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IN PURSUIT OF FACTORS THAT PREDICT STALKING PERPETRATION AND
VICTIMIZATION AMONG COLLEGE STUDENTS
KATHLEEN A. FOX
A THESIS PRESENTED TO THE GRADUATE SCHOOL
OF THE UNIVERSITY OF FLORIDA IN PARTIAL FULFILLMENT
OF THE REQUIREMENTS FOR THE DEGREE OF
MASTER OF ARTS
UNIVERSITY OF FLORIDA
Kathleen A. Fox
I owe many thanks to the members of this thesis committee: Dr. Angela R. Gover,
Dr. Nicole Leeper-Piquero, and Dr. Eve Brank for their time, effort, and willingness to
guide and direct this thesis. While each committee member offered insightful
contributions, I am especially grateful for the truly exceptional guidance and insight from
my mentor and thesis chair, Dr. Angela R. Gover. Dr. Gover has gone above and beyond
the call of duty as mentor by offering her friendship, providing me with opportunities,
and inspiring my continued interest in academia.
I am also indebted to my parents, Bob and Janet Fox, for their tremendous support
of my academic interests and to my sister, Laura Fox, for keeping me sane.
I would like to dedicate this document to Chris Talbot, who has been with me every
step of the way.
TABLE OF CONTENTS
A C K N O W L E D G M E N T S ......... .................................................................................... iii
LIST OF TABLES ........ ........................... .... ....... ......... ........ ........ vi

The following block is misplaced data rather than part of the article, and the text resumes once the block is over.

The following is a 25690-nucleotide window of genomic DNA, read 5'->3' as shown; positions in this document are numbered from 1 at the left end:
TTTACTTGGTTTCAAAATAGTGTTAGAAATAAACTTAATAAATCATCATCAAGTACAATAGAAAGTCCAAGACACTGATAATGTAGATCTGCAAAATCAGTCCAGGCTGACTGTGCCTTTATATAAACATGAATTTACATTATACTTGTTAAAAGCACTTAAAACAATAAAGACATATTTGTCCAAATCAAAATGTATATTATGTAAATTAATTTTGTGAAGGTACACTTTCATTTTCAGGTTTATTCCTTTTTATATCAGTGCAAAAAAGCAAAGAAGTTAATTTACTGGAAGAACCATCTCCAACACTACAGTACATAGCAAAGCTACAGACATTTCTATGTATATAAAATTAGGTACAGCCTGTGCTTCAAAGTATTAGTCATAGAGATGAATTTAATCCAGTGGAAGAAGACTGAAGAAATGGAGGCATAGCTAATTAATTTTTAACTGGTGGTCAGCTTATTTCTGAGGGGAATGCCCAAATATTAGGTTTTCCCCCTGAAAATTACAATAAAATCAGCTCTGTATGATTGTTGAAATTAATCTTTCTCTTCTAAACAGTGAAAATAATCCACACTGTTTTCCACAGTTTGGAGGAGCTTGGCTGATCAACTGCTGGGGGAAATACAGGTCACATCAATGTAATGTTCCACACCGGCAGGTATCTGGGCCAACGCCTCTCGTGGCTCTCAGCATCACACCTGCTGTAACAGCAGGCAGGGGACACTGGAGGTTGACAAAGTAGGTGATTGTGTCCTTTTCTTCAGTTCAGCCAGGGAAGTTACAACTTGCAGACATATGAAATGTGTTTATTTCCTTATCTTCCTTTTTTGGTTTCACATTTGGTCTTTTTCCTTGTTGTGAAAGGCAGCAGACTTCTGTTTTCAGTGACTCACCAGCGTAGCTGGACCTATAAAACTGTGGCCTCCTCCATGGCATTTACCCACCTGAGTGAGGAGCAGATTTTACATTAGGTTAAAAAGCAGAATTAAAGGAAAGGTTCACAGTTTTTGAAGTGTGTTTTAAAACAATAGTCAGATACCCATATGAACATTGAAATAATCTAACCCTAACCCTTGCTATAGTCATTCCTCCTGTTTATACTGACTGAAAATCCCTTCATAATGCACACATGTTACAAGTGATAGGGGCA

ABSTRACT ........ .............. ............. .. ...... .......... .......... vii
1 INTRODUCTION ............... ................. ........... ................. ... .... 1
2 REVIEW OF LITERATURE ......................................................... .............. 5
History of the Problem .................. ............................ .. ...... ................. .5
L legislative R review ................. ........ .......................... ..... ........ .......... ...... .
D definition of Stalking ............................................. ....... .... .............. 11
Prevalence of Stalking .................. .......................... .. ..... .............. ... 16
V victim ization .............................................................................................. 16
Perpetration .............................................................................. 17
Prior Research Among College Samples................................ ..................... 20
Factors that Predict Stalking Victimization and Perpetration............................ 22